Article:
LABELS: ATMA Classique
WORKS: Symphony No. 8 in D minor; Symphony No. 7 in E – Adagio
PERFORMER: Metropolitan Orchestra/ Yannick Nézet-Séguin
CATALOGUE NO: ACD2 2513
As in Yannick Nézet-Séguin’s Bruckner No. 7 (originally reviewed in June 2007, whose Adagio is included as a makeweight on the second disc), the humanity of this approach is very welcome.
The prevailing tendency in Bruckner performances these days – and in this symphony more than most – is to emphasise the ‘cathedrals in sound’ aspect at the expense of emotional drama. Let’s not forget that this was a composer who described himself as ‘fiery and romantic’, and that several early commentators found this symphony ‘Faustian’.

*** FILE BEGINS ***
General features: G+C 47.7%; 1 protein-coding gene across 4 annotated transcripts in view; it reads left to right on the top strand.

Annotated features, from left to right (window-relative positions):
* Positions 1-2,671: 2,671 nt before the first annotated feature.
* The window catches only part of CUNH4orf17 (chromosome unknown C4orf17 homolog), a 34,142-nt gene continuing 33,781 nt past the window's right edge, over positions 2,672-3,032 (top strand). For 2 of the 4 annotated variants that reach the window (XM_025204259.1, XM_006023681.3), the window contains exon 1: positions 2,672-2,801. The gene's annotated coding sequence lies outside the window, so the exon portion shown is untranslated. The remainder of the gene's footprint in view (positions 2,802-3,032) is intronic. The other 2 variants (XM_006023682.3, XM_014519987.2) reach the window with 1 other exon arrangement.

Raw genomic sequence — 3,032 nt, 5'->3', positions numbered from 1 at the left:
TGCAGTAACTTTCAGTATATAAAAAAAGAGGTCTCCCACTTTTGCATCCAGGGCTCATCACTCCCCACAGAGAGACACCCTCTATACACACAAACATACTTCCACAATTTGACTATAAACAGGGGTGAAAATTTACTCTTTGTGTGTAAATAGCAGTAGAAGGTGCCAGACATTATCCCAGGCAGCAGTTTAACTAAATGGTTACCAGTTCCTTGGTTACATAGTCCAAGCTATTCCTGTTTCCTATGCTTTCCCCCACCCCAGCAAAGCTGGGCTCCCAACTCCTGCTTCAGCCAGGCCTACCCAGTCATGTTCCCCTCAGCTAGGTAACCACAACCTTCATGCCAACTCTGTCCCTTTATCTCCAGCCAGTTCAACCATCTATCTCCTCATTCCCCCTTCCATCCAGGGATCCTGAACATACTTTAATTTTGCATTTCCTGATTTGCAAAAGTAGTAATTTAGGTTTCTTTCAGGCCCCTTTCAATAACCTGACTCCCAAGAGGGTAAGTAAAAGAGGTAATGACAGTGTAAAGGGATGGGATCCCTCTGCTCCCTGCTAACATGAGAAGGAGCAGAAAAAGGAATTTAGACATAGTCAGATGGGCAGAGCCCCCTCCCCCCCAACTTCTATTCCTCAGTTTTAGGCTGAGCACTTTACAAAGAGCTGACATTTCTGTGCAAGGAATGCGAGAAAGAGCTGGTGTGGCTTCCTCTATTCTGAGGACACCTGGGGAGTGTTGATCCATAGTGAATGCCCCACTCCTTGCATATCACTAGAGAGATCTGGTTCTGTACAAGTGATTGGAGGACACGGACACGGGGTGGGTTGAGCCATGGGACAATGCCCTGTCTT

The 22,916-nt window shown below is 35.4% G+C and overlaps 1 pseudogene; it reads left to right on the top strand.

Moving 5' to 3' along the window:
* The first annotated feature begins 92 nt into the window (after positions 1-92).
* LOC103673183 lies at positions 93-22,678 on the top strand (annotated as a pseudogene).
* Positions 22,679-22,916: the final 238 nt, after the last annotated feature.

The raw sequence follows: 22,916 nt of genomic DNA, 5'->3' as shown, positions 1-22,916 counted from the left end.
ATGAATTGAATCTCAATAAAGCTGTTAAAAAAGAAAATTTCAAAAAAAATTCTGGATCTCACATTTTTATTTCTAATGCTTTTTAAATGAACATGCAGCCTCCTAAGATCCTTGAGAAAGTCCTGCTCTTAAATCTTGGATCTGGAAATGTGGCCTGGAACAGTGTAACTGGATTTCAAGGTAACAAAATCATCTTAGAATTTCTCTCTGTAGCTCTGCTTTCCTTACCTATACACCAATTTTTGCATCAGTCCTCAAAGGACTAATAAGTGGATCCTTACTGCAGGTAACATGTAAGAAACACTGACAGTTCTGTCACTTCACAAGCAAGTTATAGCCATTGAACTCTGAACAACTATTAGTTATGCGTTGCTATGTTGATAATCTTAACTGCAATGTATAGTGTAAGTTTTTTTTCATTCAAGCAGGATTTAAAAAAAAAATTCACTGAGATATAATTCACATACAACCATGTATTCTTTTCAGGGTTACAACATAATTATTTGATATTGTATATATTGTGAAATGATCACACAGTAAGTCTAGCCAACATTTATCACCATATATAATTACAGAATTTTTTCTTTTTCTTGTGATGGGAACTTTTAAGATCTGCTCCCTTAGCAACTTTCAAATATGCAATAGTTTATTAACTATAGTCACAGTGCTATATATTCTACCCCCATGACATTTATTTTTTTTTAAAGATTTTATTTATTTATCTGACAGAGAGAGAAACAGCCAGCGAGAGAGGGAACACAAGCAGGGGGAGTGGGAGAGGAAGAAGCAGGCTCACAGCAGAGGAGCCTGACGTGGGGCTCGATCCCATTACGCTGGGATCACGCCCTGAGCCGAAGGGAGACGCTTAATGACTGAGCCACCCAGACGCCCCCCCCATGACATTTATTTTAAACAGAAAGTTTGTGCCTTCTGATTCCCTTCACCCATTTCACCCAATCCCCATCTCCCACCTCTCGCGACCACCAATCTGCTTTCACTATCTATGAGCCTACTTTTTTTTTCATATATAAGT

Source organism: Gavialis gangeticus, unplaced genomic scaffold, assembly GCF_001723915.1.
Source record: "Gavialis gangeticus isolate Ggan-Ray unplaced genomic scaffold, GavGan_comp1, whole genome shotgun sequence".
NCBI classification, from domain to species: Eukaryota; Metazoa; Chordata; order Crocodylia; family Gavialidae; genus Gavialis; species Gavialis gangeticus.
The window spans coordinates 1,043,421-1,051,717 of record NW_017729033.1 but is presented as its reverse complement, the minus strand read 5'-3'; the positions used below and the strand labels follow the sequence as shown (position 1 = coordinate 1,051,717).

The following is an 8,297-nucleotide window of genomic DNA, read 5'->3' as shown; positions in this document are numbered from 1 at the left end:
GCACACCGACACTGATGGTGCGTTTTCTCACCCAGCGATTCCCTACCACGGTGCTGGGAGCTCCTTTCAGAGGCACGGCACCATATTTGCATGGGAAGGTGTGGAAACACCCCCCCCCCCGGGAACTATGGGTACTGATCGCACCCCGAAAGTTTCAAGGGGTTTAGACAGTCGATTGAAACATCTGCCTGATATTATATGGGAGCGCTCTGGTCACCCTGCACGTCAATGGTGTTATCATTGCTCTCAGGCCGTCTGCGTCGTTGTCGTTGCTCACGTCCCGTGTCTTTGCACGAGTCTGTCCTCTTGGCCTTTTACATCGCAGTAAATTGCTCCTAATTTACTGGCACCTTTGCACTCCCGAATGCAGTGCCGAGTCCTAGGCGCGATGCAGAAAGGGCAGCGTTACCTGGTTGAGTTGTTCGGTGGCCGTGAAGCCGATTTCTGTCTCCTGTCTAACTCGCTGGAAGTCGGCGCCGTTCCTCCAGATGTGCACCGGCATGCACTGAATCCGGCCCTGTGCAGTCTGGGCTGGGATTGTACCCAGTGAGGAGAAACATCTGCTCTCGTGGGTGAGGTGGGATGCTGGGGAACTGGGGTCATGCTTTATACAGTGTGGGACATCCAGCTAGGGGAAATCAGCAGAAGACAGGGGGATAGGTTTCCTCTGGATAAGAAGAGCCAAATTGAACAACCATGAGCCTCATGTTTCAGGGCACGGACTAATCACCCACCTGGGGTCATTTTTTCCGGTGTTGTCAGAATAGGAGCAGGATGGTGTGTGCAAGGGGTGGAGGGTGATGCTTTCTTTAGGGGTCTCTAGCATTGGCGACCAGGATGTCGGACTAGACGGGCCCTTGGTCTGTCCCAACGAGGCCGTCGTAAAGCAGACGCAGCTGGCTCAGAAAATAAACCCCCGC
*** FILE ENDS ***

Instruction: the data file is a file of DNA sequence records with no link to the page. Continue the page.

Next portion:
Nézet-Séguin does seem aware of that, and here, as in the Seventh, he is able to balance expressive suppleness with a firm enough sense of structure, relishing the spacious acoustic without allowing it to weigh the music down. And like many eminent Brucknerian conductors he uses the fuller Haas edition of the score – less purist, more conjectural than the later Novak version, but structurally more persuasive.
Nézet-Séguin’s approach works best in the first movement’s desolate coda, the very Schubertian central trio of the Scherzo, and above in all in the Adagio, which is very moving indeed and beautifully shaped – a cry from the heart of the lonely Romantic wanderer, yet with Bruckner’s touching simplicity very much present too. I’m tempted to recommend the set for this alone.
But it isn’t all so convincing: the finale in particular flags from time to time. For balance of traditional-monumental with personal urgency and vision, Günter Wand with the Berlin Philharmonic remains the best modern option.
But Nézet-Séguin is clearly developing into a very interesting Bruckner conductor, and he may yet displace a few big names in this symphony. Stephen Johnson